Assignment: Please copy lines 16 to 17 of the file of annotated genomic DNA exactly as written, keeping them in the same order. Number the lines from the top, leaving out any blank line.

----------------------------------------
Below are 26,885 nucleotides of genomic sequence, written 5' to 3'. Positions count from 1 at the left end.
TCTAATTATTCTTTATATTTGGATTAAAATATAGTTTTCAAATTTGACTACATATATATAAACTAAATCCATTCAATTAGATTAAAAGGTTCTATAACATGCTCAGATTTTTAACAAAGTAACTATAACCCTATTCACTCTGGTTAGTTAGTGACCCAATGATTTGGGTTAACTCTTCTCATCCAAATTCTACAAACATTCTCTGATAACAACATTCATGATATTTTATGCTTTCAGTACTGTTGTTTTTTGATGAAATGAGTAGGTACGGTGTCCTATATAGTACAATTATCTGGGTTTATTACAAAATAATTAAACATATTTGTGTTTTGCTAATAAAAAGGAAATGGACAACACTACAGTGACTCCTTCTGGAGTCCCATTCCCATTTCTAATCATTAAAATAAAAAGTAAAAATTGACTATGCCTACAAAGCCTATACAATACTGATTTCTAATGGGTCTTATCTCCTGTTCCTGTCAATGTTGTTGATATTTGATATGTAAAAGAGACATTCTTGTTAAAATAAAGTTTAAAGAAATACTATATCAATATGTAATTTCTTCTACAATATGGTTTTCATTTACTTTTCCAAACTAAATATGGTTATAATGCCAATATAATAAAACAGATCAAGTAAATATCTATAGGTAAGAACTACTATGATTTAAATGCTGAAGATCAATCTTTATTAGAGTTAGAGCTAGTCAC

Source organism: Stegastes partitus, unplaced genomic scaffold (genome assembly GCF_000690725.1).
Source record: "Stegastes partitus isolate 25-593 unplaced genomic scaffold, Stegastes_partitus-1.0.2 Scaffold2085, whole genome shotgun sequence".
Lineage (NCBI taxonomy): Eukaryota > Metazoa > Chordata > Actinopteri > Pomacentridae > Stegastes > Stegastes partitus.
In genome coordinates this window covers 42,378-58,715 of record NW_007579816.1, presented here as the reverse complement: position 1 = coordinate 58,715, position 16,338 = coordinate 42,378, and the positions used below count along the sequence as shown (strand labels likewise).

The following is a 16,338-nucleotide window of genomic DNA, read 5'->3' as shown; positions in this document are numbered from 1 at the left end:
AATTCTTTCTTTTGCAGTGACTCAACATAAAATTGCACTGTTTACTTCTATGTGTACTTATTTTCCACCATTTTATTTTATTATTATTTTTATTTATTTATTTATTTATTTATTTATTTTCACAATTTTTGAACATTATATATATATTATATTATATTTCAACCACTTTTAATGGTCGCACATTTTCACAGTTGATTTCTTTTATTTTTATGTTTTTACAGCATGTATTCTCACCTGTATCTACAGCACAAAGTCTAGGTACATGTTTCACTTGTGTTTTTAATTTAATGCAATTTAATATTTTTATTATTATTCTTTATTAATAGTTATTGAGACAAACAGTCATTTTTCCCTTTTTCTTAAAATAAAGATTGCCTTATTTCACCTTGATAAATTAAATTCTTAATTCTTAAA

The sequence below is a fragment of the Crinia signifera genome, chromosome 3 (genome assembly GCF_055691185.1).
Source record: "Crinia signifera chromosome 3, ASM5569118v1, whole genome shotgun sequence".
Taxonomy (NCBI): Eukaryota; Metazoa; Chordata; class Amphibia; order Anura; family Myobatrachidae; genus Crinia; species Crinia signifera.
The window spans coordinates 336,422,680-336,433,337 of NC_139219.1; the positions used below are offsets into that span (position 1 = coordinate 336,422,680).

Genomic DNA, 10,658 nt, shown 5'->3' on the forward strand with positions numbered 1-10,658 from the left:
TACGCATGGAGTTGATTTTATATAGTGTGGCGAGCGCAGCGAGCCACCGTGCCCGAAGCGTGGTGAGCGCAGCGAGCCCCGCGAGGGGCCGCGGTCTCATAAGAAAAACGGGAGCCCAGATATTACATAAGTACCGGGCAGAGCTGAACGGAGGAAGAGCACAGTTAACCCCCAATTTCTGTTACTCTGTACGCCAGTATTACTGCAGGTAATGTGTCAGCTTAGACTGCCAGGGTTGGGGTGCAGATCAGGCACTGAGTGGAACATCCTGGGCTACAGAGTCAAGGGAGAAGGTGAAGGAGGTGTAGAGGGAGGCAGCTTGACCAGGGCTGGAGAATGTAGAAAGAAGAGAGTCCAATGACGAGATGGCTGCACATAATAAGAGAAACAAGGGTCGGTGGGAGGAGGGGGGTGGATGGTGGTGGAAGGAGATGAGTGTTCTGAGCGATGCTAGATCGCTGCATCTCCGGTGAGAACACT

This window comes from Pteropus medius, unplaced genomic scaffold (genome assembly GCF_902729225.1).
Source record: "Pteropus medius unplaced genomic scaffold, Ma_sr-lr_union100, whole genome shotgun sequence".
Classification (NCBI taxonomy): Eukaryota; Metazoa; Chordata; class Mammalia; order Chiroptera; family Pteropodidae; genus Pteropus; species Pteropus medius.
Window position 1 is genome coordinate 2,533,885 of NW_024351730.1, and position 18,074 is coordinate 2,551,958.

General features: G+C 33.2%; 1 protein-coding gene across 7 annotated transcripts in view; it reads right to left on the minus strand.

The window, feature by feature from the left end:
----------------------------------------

Source record: "Pteropus medius unplaced genomic scaffold, Ma_sr-lr_union100, whole genome shotgun sequence".
Classification (NCBI taxonomy): Eukaryota; Metazoa; Chordata; class Mammalia; order Chiroptera; family Pteropodidae; genus Pteropus; species Pteropus medius.